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The One With Possible API Terms Of Use Changes


Push for data

A blog about data reuse today, you lucky lot.

TL;DR — we have produced a draft of some new terms of access to the API. Access would be free, but we would have the right to turn off the access if we think a user is harming democracy or damaging our reputation. (We think these would sort of apply to the CSV downloads, but obviously we can’t really undownload it from anyone.)

In more words — we’ve been thinking for a while about the terms of use of the data we collect. At the moment, anyone can get the candidates data via a CSV or API — a situation that has never been good for understanding our impact. Anyone can use the polling locations API, up to 1000 hits a day. But if they want to use it more heavily, they need to ask for a key. We normally check what they’re doing with it, and give them a key. But we can turn that access off and have threatened to do that in two cases: once when a political party used it to build a polling station finder that you could only use if you signed up to said political party’s mailing list; and once when The Electoral Commission advised us that a project that was using our API was misleading potential registrants to vote.

As we move towards one-API-to-rule-them-all, we’ve wanted to write some more accurate terms that try to make it clearer for API users and, er, us. With a general election on the horizon, and a fractious political scene, we’ve been assuming there might be some cases where we might have to stop access to the data if it’s used in ways that would actively be bad for democracy or could seriously harm our reputation and ability to do this stuff.

One argument says that we should just make everything super open. We imagine that completely open data would have the advantage of…

  • Getting kudos from the open data community and satisfying those volunteers who want to contribute to an open data source
  • Low effort on our behalf — we don’t have to do anything if someone does something immoral or illegal with the data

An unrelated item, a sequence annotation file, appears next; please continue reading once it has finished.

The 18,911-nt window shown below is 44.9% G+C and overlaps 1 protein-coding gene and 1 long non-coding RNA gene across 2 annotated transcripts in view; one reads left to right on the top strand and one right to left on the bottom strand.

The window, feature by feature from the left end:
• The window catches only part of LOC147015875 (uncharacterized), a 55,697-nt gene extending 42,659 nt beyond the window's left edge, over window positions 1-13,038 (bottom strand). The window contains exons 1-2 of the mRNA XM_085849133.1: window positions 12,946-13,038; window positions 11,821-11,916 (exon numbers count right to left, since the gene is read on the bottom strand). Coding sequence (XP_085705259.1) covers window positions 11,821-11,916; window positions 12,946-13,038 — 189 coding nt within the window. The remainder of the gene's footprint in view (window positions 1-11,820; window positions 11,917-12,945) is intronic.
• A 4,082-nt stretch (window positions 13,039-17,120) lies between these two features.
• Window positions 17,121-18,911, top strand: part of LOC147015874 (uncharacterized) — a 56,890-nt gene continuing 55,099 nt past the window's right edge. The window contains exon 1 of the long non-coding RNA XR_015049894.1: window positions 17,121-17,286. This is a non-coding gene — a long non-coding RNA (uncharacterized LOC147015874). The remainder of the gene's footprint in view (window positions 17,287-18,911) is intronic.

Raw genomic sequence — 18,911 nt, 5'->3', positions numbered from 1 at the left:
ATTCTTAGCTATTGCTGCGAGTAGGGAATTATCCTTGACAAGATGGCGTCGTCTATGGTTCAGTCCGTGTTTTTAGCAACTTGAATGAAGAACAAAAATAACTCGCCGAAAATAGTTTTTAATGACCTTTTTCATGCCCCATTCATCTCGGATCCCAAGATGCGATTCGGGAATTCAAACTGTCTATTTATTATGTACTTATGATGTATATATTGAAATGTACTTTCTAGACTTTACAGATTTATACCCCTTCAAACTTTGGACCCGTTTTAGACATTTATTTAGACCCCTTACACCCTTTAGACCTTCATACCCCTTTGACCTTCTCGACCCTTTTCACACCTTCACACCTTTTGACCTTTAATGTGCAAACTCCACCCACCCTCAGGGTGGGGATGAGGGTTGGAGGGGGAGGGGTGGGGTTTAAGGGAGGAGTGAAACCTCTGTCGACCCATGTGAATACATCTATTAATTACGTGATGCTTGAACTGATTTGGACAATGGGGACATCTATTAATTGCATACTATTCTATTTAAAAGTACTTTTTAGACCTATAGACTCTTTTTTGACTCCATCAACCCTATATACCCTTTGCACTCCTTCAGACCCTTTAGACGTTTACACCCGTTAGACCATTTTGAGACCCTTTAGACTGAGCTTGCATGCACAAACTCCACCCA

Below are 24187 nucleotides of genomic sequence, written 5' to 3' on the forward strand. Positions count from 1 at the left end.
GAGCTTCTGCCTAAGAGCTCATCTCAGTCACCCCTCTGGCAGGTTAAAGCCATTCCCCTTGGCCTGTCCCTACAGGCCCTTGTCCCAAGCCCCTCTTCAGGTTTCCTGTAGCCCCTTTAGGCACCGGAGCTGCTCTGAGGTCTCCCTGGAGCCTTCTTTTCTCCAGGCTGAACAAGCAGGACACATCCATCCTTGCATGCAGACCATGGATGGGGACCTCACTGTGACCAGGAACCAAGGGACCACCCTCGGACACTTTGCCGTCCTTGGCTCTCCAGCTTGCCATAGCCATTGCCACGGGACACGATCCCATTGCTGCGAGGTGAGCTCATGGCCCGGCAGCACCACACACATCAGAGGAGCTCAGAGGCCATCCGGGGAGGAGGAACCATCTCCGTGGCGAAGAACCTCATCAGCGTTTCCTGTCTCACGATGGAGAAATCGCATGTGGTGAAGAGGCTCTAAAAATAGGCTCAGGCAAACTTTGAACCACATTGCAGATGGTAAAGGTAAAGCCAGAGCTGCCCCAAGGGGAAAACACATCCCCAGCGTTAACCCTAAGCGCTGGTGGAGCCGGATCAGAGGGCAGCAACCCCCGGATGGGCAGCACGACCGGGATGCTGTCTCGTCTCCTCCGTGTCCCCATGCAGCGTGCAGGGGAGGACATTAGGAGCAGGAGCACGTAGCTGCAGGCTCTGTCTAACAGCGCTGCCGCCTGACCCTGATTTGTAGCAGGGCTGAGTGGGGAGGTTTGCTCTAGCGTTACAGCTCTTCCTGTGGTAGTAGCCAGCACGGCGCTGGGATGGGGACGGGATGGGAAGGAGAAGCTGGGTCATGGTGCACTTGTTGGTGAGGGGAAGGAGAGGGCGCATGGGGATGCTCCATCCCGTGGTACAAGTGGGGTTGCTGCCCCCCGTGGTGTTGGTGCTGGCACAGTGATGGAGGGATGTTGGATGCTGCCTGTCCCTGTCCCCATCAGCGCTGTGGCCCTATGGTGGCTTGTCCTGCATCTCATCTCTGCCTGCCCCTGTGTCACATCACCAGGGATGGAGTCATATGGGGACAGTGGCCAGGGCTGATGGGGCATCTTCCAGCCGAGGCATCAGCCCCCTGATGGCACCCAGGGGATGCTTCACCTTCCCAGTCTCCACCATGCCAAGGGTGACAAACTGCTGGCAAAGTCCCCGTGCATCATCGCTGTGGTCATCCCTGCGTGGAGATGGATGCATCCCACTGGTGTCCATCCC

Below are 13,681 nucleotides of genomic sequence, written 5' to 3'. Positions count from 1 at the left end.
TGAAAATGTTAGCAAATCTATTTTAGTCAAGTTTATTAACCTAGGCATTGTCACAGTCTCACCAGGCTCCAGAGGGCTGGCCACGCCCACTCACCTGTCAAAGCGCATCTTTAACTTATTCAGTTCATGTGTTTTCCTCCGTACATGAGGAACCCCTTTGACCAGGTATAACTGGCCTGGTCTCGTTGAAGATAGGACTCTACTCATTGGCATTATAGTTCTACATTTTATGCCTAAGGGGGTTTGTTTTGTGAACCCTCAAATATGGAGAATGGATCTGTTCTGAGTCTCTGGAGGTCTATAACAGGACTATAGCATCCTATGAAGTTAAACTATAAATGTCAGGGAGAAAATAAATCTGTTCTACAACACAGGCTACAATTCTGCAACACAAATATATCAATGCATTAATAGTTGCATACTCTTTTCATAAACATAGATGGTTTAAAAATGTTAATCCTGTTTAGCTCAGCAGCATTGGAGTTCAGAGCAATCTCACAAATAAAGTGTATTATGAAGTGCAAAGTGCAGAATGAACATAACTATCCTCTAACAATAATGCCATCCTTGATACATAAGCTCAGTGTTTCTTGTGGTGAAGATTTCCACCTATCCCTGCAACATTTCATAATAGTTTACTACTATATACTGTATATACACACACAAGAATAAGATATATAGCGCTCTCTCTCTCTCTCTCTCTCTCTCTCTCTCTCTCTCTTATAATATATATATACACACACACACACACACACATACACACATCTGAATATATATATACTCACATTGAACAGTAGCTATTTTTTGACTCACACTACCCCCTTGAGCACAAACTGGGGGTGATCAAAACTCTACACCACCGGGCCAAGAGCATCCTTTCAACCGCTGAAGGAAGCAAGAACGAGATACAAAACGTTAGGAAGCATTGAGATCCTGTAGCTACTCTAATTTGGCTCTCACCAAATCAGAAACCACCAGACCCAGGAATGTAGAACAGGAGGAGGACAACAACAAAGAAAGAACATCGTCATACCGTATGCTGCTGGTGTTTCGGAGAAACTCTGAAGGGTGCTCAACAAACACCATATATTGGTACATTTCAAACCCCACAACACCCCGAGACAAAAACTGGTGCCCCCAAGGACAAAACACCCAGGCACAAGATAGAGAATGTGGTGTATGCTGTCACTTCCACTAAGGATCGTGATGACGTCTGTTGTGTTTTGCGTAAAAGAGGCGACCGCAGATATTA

But there are some pretty serious con’s:

  • No way to track impact, which would hurt some volunteers desire to work on the project and probably harm (or completely remove) any opportunities for future grant funding
  • The whole point of the organisation is to make democracy better. If we make purely open data, we can do nothing about people using the data badly or wrongly, deliberately or otherwise — harming democracy, or harming the reputation of Democracy Club, and rendering us less credible to partners, who we also need for some of the data and for some of our ability to reach voters.

With that all in mind, here’s a draft that’s been worked through with the board of Democracy Club (i.e. those legally responsible for the organisation)…

📋 Draft new terms of use 📋

A key will be provided free-of-charge if the requester explains their plan for use and agrees to:

  • Attribute Democracy Club, ideally with our logo;
  • Send Democracy Club a link to whatever is created using the data, and where possible any evidence of impact;
  • Allow Democracy Club to share high-level usage stats (only the number of API requests made) (again, in order to help show impact).

Access may be refused or withdrawn if:

  • The data is used in a way that could mislead voters or otherwise harm democracy;
  • The data is used in a way that could harm the reputation of Democracy Club, our ability to deliver the data or the perception of Democracy Club as a non-partisan actor.

In the event of problems:

  • Democracy Club will raise the issue with the user, remind them of the terms and suggest steps to ameliorate the issue.
  • If steps are not taken — or there is no response from a user — the issue will be reviewed by three board members and access maybe removed.
  • The executive director(s) have the option to immediately suspend use before the review if they believe significant harm is occuring.
  • A final review can be undertaken by the full board if the user requests it.

Send us your thoughts! Via the Slack ideally, or via the Google Group.

There’s quite a lot of tidying we’ll have to do to show the terms correctly… at the moment various pages of the website say various things… but agreeing the thing comes first.

📅 What’s next? 📅

The above was partly a result of yesterday’s board meeting and away day, where we also discussed research into problems with access to democratic participation, our medium-term goals and our plans for spinning-in the polling station finder to the Electoral Commission. More to come on these.

Meanwhile, we’re improving the widget, fixing bugs on Candidates, and have a big new backlog of things for this fortnight’s sprint.



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